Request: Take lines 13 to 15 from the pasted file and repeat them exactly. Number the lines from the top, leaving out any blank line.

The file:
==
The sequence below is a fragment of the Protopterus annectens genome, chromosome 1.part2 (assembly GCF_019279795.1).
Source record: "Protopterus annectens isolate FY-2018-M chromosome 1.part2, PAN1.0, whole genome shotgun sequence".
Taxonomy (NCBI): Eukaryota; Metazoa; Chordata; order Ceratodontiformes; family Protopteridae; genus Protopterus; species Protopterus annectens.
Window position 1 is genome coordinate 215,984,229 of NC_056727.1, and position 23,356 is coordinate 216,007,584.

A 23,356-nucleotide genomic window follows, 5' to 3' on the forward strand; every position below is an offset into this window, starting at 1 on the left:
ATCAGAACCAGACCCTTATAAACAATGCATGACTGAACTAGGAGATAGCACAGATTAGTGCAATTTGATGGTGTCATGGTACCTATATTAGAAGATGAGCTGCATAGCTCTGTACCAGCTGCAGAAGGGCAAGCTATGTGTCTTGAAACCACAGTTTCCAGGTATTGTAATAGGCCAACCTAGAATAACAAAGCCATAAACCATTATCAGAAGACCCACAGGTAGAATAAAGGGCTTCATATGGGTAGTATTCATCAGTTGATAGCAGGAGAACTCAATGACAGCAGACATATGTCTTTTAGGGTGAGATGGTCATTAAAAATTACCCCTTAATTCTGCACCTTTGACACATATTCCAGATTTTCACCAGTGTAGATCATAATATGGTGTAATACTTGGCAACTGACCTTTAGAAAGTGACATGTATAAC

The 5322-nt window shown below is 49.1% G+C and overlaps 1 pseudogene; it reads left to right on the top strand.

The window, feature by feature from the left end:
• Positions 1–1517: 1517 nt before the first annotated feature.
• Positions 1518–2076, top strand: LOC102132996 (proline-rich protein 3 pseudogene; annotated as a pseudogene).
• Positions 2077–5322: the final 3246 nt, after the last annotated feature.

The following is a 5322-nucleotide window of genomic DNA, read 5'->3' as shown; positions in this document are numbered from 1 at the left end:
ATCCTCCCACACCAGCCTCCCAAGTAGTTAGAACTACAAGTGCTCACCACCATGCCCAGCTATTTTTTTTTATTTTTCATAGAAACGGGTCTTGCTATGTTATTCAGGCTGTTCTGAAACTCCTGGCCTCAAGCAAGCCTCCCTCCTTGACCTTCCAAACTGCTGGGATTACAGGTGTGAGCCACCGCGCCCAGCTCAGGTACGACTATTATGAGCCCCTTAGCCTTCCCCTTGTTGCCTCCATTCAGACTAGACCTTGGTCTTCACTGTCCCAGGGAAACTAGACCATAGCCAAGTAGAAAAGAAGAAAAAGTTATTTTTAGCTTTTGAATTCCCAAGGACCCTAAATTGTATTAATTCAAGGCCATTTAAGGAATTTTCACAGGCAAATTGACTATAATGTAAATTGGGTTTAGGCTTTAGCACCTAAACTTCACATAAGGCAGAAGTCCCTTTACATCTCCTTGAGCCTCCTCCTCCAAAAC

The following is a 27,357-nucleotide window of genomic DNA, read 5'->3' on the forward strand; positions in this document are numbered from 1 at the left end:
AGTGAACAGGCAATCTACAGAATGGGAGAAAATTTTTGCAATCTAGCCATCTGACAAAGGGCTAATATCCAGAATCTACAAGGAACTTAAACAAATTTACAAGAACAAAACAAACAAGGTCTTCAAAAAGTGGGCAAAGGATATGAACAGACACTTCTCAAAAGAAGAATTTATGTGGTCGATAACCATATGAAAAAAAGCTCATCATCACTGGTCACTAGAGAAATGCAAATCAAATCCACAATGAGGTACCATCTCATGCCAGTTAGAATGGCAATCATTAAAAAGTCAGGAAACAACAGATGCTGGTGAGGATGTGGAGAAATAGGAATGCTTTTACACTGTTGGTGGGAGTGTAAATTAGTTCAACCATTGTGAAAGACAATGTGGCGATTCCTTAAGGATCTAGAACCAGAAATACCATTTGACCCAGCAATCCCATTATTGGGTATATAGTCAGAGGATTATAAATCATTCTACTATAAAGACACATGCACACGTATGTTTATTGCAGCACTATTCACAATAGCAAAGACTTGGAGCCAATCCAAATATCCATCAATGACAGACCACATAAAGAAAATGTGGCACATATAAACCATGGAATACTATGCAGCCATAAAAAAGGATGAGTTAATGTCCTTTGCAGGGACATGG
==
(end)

ATCCTCCCACACCAGCCTCCCAAGTAGTTAGAACTACAAGTGCTCACCACCATGCCCAGCTATTTTTTTTTATTTTTCATAGAAACGGGTCTTGCTATGTTATTCAGGCTGTTCTGAAACTCCTGGCCTCAAGCAAGCCTCCCTCCTTGACCTTCCAAACTGCTGGGATTACAGGTGTGAGCCACCGCGCCCAGCTCAGGTACGACTATTATGAGCCCCTTAGCCTTCCCCTTGTTGCCTCCATTCAGACTAGACCTTGGTCTTCACTGTCCCAGGGAAACTAGACCATAGCCAAGTAGAAAAGAAGAAAAAGTTATTTTTAGCTTTTGAATTCCCAAGGACCCTAAATTGTATTAATTCAAGGCCATTTAAGGAATTTTCACAGGCAAATTGACTATAATGTAAATTGGGTTTAGGCTTTAGCACCTAAACTTCACATAAGGCAGAAGTCCCTTTACATCTCCTTGAGCCTCCTCCTCCAAAAC

The following is a 27,357-nucleotide window of genomic DNA, read 5'->3' on the forward strand; positions in this document are numbered from 1 at the left end:
AGTGAACAGGCAATCTACAGAATGGGAGAAAATTTTTGCAATCTAGCCATCTGACAAAGGGCTAATATCCAGAATCTACAAGGAACTTAAACAAATTTACAAGAACAAAACAAACAAGGTCTTCAAAAAGTGGGCAAAGGATATGAACAGACACTTCTCAAAAGAAGAATTTATGTGGTCGATAACCATATGAAAAAAAGCTCATCATCACTGGTCACTAGAGAAATGCAAATCAAATCCACAATGAGGTACCATCTCATGCCAGTTAGAATGGCAATCATTAAAAAGTCAGGAAACAACAGATGCTGGTGAGGATGTGGAGAAATAGGAATGCTTTTACACTGTTGGTGGGAGTGTAAATTAGTTCAACCATTGTGAAAGACAATGTGGCGATTCCTTAAGGATCTAGAACCAGAAATACCATTTGACCCAGCAATCCCATTATTGGGTATATAGTCAGAGGATTATAAATCATTCTACTATAAAGACACATGCACACGTATGTTTATTGCAGCACTATTCACAATAGCAAAGACTTGGAGCCAATCCAAATATCCATCAATGACAGACCACATAAAGAAAATGTGGCACATATAAACCATGGAATACTATGCAGCCATAAAAAAGGATGAGTTAATGTCCTTTGCAGGGACATGG